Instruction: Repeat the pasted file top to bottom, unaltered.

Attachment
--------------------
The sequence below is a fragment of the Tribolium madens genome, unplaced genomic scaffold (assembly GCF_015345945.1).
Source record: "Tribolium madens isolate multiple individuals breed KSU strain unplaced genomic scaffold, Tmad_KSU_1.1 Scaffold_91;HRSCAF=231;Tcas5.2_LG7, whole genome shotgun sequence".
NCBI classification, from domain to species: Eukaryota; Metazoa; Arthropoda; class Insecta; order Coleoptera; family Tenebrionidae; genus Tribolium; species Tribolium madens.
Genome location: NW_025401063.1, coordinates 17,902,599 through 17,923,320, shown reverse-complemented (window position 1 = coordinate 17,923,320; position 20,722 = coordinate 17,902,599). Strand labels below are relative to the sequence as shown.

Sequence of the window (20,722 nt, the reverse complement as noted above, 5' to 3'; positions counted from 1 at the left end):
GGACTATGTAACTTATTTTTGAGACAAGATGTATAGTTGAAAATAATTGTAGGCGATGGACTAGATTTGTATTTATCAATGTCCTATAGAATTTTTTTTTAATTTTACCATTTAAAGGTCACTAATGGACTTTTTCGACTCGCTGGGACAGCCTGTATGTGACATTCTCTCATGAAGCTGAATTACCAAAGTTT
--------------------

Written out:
The sequence below is a fragment of the Tribolium madens genome, unplaced genomic scaffold (assembly GCF_015345945.1).
Source record: "Tribolium madens isolate multiple individuals breed KSU strain unplaced genomic scaffold, Tmad_KSU_1.1 Scaffold_91;HRSCAF=231;Tcas5.2_LG7, whole genome shotgun sequence".
NCBI classification, from domain to species: Eukaryota; Metazoa; Arthropoda; class Insecta; order Coleoptera; family Tenebrionidae; genus Tribolium; species Tribolium madens.
Genome location: NW_025401063.1, coordinates 17,902,599 through 17,923,320, shown reverse-complemented (window position 1 = coordinate 17,923,320; position 20,722 = coordinate 17,902,599). Strand labels below are relative to the sequence as shown.

Sequence of the window (20,722 nt, the reverse complement as noted above, 5' to 3'; positions counted from 1 at the left end):
GGACTATGTAACTTATTTTTGAGACAAGATGTATAGTTGAAAATAATTGTAGGCGATGGACTAGATTTGTATTTATCAATGTCCTATAGAATTTTTTTTTAATTTTACCATTTAAAGGTCACTAATGGACTTTTTCGACTCGCTGGGACAGCCTGTATGTGACATTCTCTCATGAAGCTGAATTACCAAAGTTT